“It was harder before the merger, because neither of us had a solution that really drove a well-defined customer experience all the way from the desktop to the data centre,” he said. “The merged company makes this all much clearer than it used to be. Legacy EMC never had a compute platform. On the Dell side, their strength was never in the data centre.”
Sharun said that many partners need to learn this same lesson.
“Partners have to start looking across all of the family members of Dell Technologies,” he said. “Hyper-converged takes away all that work you used to have to do to build things. We don’t build those things any more. Now it’s about where the applications should best reside. Partners have to start managing customers horizontally rather than vertically, looking at where do workloads go, and how to build service catalogues. This is immensely valuable and generates value for their customers.”
Partners have become much more comfortable with the integrated company.
“They are much more comfortable today than they were three months ago,” he said. “We now branching out, with old EMC partners adding things like workstations and networking, on top of what they were doing with EMC. We are seeing more partners who were primarily Dell partners bringing us into data centres.”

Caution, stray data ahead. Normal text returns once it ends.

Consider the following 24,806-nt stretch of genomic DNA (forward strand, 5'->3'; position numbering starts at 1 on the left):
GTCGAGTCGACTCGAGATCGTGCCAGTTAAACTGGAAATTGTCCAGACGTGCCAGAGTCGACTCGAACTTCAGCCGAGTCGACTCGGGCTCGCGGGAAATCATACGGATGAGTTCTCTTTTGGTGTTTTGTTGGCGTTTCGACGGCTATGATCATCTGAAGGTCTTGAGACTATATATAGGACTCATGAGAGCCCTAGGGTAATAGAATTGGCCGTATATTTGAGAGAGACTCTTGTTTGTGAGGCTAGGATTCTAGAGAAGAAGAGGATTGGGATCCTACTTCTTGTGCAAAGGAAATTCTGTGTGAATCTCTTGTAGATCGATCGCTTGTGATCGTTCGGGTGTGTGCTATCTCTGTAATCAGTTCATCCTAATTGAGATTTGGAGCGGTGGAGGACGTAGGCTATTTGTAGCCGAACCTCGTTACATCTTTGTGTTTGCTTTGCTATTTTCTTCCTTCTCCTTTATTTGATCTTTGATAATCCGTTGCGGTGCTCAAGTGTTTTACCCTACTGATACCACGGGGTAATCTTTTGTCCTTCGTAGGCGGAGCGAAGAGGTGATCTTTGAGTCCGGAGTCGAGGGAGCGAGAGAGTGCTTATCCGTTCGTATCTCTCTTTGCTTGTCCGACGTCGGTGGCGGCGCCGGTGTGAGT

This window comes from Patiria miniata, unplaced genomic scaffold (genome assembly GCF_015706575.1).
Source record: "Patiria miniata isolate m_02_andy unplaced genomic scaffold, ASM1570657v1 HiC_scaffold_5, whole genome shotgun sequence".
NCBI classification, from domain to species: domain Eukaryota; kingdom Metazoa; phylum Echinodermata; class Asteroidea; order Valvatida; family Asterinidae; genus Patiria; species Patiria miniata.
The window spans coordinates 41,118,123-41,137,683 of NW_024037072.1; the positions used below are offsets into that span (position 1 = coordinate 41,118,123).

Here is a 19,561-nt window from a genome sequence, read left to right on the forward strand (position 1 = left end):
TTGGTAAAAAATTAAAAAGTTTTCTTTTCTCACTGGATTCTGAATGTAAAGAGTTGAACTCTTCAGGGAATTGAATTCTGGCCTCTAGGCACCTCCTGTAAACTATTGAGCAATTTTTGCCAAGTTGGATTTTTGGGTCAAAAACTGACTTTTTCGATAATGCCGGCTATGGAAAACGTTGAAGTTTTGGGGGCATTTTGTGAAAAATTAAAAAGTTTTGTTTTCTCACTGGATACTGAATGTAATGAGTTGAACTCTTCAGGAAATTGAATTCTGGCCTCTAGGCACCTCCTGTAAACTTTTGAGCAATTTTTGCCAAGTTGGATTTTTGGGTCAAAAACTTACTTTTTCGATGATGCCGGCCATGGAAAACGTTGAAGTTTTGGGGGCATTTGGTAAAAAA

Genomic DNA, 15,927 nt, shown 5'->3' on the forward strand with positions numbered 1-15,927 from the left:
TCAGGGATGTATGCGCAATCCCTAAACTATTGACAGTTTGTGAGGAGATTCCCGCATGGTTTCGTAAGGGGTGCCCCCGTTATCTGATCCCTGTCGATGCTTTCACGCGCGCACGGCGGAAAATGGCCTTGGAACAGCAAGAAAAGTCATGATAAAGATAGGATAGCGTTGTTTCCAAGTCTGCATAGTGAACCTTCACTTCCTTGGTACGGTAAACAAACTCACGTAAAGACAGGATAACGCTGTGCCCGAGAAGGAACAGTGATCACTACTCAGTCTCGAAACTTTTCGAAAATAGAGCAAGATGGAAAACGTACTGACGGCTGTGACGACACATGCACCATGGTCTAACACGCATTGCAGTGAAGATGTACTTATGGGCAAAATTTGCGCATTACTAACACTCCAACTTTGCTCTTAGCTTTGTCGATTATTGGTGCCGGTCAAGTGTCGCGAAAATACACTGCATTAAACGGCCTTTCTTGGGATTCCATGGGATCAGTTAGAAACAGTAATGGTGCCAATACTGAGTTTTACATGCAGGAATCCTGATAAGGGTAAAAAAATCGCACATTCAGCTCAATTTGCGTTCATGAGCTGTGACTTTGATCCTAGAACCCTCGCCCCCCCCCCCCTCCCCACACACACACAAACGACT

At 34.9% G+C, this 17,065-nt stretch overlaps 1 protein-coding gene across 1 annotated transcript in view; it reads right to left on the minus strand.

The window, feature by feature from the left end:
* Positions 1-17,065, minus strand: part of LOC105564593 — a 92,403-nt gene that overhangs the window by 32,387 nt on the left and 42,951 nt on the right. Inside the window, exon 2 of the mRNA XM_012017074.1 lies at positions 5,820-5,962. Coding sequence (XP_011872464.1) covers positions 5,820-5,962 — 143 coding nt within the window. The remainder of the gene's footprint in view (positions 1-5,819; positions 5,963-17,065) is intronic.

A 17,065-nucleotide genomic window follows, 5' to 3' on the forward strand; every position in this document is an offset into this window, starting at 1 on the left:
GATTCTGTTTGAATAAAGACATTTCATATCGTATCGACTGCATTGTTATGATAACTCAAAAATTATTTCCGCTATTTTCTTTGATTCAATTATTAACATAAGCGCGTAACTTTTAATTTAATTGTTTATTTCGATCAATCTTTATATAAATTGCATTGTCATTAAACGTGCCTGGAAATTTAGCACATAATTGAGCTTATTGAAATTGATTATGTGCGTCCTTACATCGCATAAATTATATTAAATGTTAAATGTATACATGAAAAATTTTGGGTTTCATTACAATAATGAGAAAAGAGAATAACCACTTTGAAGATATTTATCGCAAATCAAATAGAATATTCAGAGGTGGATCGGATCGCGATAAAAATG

Sharun noted as well that the event saw Dell EMC review their products and technologies that drive that digital transformation, to do things faster and better and with better business outcomes.
“During the session, the customers were pretty quiet,” Sharun said. “More was asked during the day in the one-on-ones as we went along. They wanted to know what we are doing next form a converged perspective. They wanted to know more about all the software layers that are out there, and how we would support OpenStack, the Azure stack and the public cloud. We got lots of questions on where we see the whole public-private-hybrid cloud thing mixing out.”
Sharun acknowledged that despite the industry’s efforts, many customers are still confused about hybrid cloud strategies.
“They’ve been told ‘cloud, cloud, cloud,’ but a lot still don’t have a feel of what kind of workloads should move to the cloud, when they should move, or what should stay,” he said. “We emphasize that if the workload changes a lot, then it’s something that should probably move it off-prem, to take advantage of the cloud’s burst capability.”
Security was also a big focus for customers, in terms of what Dell EMC is doing there.
“We had our CISO talk about how we secured our own data, and talked about where Canada is in terms of breaches,” he said. “We had a lot of SecureWorks and RSA questions.”
Security is still very fragmented, across the industry, Sharun noted.
“There is not a complete suite of security tools customers can find from one provider, although I think we are closer than most to getting there,” he said. “Thinking of SecureWorks as a managed service for threat detection, will, I believe, be more prevalent in the future. For partners, having that kind of managed service to augment those big SOCs is where its going.”